Edna said to shave off the top so it's level. I had no idea what to do with the scraps. They were slightly crunchy, chewy, almost like candy. I put them down on the counter and they disappeared. The children also left the kitchen. Strange coincidence.
Meanwhile, boil 1/3 cup lemon juice, 1/4 cup water, 1 cup powdered sugar. After ten minutes of boiling, let it COOL FOR FIVE MINUTES before adding one beaten egg. That last part is very important.
See, I've made egg drop lemon drizzle. Mmmmmm, tasty!
NOT.
 So, I strained out the biggest egg parts and pretended that never happened.
Edna said to flip the cake on the platter, brush on the drizzle. Then pour the rest in the center, lifting the cake slightly so the lemon drizzle runs under the cake. Let the cake back down, sitting on a large pool of drizzle. Leave it for 30 minutes so the lemon drizzle can sink in. (Like Ruthy's!)
 
In the end, I was feeling almost perky. I even wondered about a nice bright color like this. An old friend came to visit us from Montana and she apparently has forgiven me for that whole (totally accidental) secret recipe that was leaked all over the internet issue. Nothing like an old friend to make life unfold from its cramped, awkward post-winter position.
 
My sister came down for a quick visit and we cut into the lemon cake. Her husband said nice things (like men should, when given large slices of cake) and the kids thought it wasn't too tart or sweet at all. My brother in law had a great post-operative check up and was all-clear to get back to living his normal life, so we were celebrating extra.
   Standing in my kitchen on a bright Spring day, with toddlers shrieking through the conversation and tweens trying to snag extra slices while the adults attempted to be heard over the noise, made me question whether there was any sadness in this lemon cake at all.
 
                          I decided, it just might be cheerful cake after all.




Tuesday, April 23, 2013

Texas, Arkansas, Tennessee, Mississippi, and Susan May Warren

What do all of these things have in common? I got up close and personal with each of them this weekend. Yes, Thursday my dear friend, Becky Yauger, and I set out from Texas (Can you say road-trip?!!) and journeyed to Mississippi for a long weekend with Susie May Warren at her Kiss and Tell Retreat. An entire weekend devoted entirely to writing romance. LOVE it! Susie is such a great teacher, not to mention an amazing writer, and my poor blond brain learned almost more than it could hold.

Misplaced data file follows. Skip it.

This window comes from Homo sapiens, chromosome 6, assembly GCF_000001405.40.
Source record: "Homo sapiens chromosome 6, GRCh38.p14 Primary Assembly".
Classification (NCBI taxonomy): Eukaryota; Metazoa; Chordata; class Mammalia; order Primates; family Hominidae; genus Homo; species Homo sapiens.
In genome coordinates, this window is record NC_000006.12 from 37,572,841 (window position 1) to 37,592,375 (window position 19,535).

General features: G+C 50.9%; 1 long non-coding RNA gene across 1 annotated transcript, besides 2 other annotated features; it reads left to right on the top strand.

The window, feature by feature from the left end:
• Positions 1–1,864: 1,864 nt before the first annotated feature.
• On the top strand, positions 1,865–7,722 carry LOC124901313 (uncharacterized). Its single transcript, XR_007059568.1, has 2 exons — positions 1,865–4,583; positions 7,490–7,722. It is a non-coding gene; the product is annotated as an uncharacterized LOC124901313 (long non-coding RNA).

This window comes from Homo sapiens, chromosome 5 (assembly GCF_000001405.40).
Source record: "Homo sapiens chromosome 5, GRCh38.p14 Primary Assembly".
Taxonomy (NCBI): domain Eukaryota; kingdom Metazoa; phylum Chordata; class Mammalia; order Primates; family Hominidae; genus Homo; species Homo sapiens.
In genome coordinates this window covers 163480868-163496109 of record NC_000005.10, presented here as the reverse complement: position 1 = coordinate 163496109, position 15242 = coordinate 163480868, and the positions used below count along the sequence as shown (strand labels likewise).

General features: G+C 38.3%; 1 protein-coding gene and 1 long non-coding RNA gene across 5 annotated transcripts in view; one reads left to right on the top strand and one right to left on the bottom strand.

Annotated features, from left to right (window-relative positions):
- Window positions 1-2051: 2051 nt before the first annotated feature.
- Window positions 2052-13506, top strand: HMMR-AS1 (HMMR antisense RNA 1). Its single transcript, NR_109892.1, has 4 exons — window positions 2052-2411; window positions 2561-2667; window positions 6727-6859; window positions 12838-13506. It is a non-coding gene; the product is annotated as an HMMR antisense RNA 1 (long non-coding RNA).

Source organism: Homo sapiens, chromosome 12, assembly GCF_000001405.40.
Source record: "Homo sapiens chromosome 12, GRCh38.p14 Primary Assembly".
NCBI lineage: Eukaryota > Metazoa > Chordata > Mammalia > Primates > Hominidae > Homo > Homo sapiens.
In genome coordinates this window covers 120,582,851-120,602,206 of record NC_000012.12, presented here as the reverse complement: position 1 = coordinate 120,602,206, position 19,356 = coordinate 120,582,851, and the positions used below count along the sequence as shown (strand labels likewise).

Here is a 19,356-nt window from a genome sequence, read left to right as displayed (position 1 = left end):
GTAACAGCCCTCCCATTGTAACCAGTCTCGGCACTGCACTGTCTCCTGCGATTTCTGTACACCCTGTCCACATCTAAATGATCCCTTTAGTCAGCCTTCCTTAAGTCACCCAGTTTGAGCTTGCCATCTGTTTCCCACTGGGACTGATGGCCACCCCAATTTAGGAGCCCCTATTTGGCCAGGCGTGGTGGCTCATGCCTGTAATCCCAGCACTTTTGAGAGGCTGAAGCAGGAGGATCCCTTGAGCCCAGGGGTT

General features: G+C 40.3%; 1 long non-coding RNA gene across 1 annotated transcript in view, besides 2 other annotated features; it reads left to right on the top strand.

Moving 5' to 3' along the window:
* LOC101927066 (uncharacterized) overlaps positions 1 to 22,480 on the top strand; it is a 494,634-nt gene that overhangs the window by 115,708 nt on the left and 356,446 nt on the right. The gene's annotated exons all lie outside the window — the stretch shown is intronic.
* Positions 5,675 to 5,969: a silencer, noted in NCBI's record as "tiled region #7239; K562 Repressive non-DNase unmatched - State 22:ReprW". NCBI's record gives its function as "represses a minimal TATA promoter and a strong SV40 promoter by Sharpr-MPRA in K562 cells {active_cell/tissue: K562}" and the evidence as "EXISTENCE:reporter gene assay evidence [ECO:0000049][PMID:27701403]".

But, alas, all good things must come to an end, so that meant we had to make the 8+ hour journey back home again. And, of course, my family was so thrilled to see me. The first words uttered were, "What's for dinner?"
 
Ugh!
 
Seriously? I drive 8 hours and you expect me to fix dinner?
 
So after a sufficient amount of whining and complaining (mine, of course), I did just that. Nothing fancy, just hamburgers. Great tasting, juicy hamburgers, just the way they like 'em, that they never could have made themselves:-)
 
And while hamburgers are easy, there is an art. Here are some of my secrets.
 
You'll want to start with some 85/15 ground beef. Trust me here. I've made them from leaner beef, but they aren't as tender. And since I usually cook them on the grill, either outdoors or my George Foreman, most of the fat drains off anyway.
 
So here I have 3 pounds of ground beef. To that I add about a teaspoon of kosher salt and 1-2 tablespoons Worcestershire sauce. You can also add a bit of ground pepper, if you like.
 
Work that all together with your hands. (I actually use two hands, but one was taking the pic :-)
 
Now make your patties. Some folks prefer their patties thick, others like them thin. Around my house, I have people that like both varieties, so I do them every which way.
 
The patties are formed, so now comes my secret weapon--McCormick's Grill Mates Montreal Steak Seasoning. My guys love that stuff. Sprinkle both sides of the raw patties.
 
Now it's time to cook them. Like I said, I generally use our gas grill or my George Foreman. Once in a while I'll cook them in a skillet, but that's rare. Whatever your preference, be sure the surface is good and hot when you put your burgers on to cook. This creates those nice, crispy edges. If you're using the grill, don't let the flames scorch the meat. Off set the patties away from the flame, if necessary, and only flip them once. Oh, and don't press them with your turning spatula. That just squishes out all the juices.
 
I recommend 4-7 minutes on the first side, flip, then another 4-7 minutes. Add a toasted bun and voila! Dinner is served. Tender and juicy. With no complaints from my men.
 
And I always make more than we need for one meal. That way, they can grab, heat, and eat whenever they want. Which means I have more time to write. And that's always a good thing.